The simplest option is to use a timer on your washing machine so that the laundry load is ready to hang out as soon as you get up. You can use a timer plug if your washing machine doesn't have an inbuilt timer function.
It’s entirely up to you exactly when you hang the washing out - if you need to leave early in the morning, you can hang it out while it's still dark. Nothing bad will happen!
In fact, in the summer you can even hang the washing out before you go to bed so that it's all ready for the sun as soon as it comes up. Then you just bring it in (feeling slightly smug) when you get back from work.
You will normally want to bring your washing in before dusk. This is just because the dew usually starts to form as the sun sets and will make your nice dry washing slightly damp. If it’s a particularly hot or breezy day then dew will be less of an issue.
Get some air!
Everyone has their own preferred technique for pegging clothes out, but the basic principle for the most effective drying is to expose as much of the item to the sun and breeze as possible.
So our top tips for pegging out your washing are:
Spread the individual laundry items out as much as possible in the space available. Try to avoid overlapping items.
Don't leave items like socks bunched up, and unroll any turned up sleeves or trouser legs.
Unbutton shirts and unzip hoodies and jackets so that they hang open.
Hang sheets and duvet covers by the edges rather than folding them over the line. This allows any breeze to fill them up like sails so they dry more quickly. Make sure you peg them well!
When it goes wrong
Line drying is really simple, but there are a few things that could possibly go wrong:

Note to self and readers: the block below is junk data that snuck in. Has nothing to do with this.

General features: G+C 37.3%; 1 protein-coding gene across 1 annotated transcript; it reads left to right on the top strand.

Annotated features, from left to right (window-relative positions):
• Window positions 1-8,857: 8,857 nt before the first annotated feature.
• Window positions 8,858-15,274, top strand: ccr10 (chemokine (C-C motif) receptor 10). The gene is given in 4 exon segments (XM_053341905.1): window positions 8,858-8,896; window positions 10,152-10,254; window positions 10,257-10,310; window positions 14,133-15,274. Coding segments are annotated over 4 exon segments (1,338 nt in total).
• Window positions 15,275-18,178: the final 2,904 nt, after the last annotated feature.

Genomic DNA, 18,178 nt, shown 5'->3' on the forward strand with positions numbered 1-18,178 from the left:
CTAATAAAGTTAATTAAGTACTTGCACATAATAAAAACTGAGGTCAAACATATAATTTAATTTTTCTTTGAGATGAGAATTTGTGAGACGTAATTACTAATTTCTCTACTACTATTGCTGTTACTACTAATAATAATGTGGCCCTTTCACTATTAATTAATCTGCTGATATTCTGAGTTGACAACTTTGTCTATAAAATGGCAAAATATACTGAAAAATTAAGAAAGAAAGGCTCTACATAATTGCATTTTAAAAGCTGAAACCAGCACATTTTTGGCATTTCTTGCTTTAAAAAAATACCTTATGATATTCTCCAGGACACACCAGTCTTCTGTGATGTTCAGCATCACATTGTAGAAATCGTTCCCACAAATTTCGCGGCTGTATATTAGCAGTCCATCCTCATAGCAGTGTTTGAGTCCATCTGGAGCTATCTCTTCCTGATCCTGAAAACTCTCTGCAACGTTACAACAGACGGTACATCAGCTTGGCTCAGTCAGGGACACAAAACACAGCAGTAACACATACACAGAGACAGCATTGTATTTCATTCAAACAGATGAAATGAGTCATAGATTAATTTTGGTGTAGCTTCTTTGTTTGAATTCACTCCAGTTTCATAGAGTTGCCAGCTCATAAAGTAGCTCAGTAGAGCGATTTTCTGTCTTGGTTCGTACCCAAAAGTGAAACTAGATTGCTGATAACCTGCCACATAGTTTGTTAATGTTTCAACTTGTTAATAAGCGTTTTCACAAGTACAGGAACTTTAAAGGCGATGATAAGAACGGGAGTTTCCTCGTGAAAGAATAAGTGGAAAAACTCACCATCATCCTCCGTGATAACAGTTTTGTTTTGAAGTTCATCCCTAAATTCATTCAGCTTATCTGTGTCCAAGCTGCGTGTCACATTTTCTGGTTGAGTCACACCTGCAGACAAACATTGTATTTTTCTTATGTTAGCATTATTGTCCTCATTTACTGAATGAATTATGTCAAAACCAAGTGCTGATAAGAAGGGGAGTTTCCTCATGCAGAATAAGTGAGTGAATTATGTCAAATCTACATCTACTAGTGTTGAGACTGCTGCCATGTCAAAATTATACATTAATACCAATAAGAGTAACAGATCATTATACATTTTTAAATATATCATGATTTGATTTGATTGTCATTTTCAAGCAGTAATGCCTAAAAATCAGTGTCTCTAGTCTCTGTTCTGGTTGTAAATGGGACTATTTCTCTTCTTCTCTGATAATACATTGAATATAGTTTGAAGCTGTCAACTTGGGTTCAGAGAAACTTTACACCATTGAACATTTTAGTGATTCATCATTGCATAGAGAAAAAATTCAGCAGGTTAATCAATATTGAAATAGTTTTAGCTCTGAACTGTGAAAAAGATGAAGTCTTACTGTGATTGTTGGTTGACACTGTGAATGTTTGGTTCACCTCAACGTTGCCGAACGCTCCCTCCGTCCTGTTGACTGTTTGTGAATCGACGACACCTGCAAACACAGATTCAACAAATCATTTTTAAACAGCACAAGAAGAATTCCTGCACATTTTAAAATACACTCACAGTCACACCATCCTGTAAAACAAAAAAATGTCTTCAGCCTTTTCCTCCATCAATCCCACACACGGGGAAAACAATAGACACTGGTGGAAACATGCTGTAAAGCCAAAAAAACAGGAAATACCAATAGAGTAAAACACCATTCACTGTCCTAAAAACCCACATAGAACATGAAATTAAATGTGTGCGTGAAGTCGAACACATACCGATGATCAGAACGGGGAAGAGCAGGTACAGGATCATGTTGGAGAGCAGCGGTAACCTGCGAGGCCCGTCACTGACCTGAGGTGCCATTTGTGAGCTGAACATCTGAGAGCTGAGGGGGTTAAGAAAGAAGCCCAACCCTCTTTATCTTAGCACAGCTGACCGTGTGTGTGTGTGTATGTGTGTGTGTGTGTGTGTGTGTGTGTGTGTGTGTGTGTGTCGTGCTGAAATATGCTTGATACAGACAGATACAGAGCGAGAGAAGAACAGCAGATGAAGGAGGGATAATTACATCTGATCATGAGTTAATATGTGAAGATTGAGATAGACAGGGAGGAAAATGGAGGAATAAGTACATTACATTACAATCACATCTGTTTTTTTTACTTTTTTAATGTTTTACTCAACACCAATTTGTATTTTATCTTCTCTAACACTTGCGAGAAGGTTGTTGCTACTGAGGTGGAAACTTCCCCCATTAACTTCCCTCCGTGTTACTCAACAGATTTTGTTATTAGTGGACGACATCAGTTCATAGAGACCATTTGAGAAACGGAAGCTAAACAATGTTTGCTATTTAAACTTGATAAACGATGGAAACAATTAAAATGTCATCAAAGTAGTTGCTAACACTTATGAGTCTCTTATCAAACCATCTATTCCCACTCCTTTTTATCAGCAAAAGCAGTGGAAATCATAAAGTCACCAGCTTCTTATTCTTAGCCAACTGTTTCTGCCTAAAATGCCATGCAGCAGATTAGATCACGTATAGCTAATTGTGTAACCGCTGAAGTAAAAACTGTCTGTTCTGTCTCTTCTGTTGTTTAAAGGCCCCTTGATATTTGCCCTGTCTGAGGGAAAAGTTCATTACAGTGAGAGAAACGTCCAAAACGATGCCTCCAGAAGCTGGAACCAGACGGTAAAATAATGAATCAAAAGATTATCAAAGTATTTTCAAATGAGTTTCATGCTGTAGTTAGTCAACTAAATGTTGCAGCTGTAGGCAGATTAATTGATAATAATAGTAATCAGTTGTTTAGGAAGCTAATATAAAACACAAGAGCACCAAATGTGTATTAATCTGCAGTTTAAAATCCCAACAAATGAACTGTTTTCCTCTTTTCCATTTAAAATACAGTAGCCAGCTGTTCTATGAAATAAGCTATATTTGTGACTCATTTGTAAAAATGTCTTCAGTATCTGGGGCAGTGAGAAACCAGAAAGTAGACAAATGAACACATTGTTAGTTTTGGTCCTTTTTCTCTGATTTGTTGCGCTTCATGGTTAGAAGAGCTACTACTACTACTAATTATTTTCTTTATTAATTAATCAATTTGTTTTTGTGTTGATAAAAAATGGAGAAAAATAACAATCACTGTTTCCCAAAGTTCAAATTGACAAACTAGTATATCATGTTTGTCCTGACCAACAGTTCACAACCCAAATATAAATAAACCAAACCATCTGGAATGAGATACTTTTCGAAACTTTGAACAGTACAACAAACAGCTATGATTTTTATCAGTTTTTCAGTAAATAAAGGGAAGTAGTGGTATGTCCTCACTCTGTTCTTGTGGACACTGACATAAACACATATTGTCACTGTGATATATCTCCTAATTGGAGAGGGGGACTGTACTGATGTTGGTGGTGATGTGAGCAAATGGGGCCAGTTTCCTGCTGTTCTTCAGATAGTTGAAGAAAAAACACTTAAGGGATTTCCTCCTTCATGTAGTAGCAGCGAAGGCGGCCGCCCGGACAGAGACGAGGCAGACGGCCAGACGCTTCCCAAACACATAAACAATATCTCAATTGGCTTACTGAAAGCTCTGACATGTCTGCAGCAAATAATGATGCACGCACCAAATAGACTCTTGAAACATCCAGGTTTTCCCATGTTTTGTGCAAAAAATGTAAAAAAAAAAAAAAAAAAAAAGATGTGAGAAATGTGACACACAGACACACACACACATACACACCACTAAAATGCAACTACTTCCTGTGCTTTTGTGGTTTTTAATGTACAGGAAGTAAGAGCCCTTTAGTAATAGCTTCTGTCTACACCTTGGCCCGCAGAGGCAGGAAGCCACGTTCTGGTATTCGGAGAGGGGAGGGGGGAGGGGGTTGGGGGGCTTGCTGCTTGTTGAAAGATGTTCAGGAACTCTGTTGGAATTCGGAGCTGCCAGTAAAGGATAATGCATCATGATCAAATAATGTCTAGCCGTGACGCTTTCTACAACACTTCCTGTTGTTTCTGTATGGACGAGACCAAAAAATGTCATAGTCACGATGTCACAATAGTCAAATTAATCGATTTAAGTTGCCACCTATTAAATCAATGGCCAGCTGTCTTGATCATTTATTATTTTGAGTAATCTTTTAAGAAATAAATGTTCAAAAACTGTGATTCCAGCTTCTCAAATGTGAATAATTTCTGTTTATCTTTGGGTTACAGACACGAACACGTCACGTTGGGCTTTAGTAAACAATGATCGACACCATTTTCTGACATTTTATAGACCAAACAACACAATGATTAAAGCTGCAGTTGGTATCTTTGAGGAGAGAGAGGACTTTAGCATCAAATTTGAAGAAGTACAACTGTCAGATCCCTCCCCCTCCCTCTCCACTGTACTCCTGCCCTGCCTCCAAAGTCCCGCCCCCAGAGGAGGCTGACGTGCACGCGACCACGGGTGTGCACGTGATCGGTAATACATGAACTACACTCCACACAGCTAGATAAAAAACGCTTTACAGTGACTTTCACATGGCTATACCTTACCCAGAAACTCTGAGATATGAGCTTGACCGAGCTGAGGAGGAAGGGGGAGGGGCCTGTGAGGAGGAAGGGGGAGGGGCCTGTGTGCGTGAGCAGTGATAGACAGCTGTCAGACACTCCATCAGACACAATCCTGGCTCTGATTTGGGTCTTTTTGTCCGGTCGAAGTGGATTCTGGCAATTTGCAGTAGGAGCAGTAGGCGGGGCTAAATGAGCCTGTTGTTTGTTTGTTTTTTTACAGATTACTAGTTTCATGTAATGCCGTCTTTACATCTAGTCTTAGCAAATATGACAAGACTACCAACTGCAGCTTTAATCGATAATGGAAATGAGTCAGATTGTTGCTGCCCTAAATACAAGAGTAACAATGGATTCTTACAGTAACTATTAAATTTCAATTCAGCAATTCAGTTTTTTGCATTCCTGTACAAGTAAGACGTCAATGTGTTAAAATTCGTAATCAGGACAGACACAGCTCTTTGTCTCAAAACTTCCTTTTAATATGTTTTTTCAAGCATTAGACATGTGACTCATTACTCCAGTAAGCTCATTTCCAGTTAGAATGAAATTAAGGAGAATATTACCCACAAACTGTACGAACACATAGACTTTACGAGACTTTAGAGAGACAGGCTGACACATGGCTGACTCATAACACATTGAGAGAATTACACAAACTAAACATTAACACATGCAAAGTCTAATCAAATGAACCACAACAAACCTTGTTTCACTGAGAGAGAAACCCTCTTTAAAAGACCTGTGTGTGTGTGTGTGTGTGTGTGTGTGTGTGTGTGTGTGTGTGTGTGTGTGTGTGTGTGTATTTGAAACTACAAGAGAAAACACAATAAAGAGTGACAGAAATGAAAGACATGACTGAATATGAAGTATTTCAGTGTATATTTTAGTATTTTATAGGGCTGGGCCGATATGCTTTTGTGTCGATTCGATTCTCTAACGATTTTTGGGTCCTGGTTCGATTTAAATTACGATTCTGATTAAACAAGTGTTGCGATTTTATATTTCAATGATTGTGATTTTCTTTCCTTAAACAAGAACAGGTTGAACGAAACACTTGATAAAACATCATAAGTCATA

It starts raining: If it's just a light shower and you've only recently hung the washing out (so it's still wet), just leave the washing on the line and view it as an extra rinse.
It starts properly raining: If the washing is nearly dry, bring it in and finish it on an airer or in the tumble dryer; if the washing gets absolutely soaked you may want to give it an extra spin in the machine first.
You forget to bring the washing in and leave it out overnight: Nothing bad will happen other than it getting a bit damp from any dew.
Bird poo: Spot clean the affected area or if it's really bad, chuck it back in the wash.
Washing blows off the line: This only happens very rarely even in very windy locations, so long as you use good pegs. Also, once an item is no longer attached to the washing line, it stops acting like a kite and usually just drops to the ground nearby – leaving you with just a grubby sock to deal with, rather than a lost sock.
To make your laundry life easier, here are some recommendations for accessories that we’ve found useful:
Get some decent pegs! Plastic ones are pretty but wooden or bamboo ones last longer and are better for the environment. The very best pegs are stainless steel: they don't break and can be recycled - but are more expensive.
A multi-peg sock drying rack (we call ours 'the clippy thing') for hanging socks and pants will save you loads of time hanging out and bringing in smalls. Plastic ones tend to break after a year or so, metal ones last much longer.
You can get special clips to attach clothes hangers securely onto the washing line. Shirts dried on a hanger need little to no ironing and can be put straight away why dry.
In most parts of the UK we need as much sun and air on our laundry as possible, so clothes will dry more efficiently on a straight washing line than on a rotary washing line - but a straight washing line obviously takes up more space. Retractable washing lines are a good option, allowing you to hide the washing line away when you’ve finished using it. Rotary washing lines are good for fitting a lot of washing into a small space, but individual items might take longer to dry than on a single straight line.
More eco-friendly laundry tips
For more tips on how to be more environmentally friendly in all aspects of your laundry routine, see our blog post ‘Green your wash day’.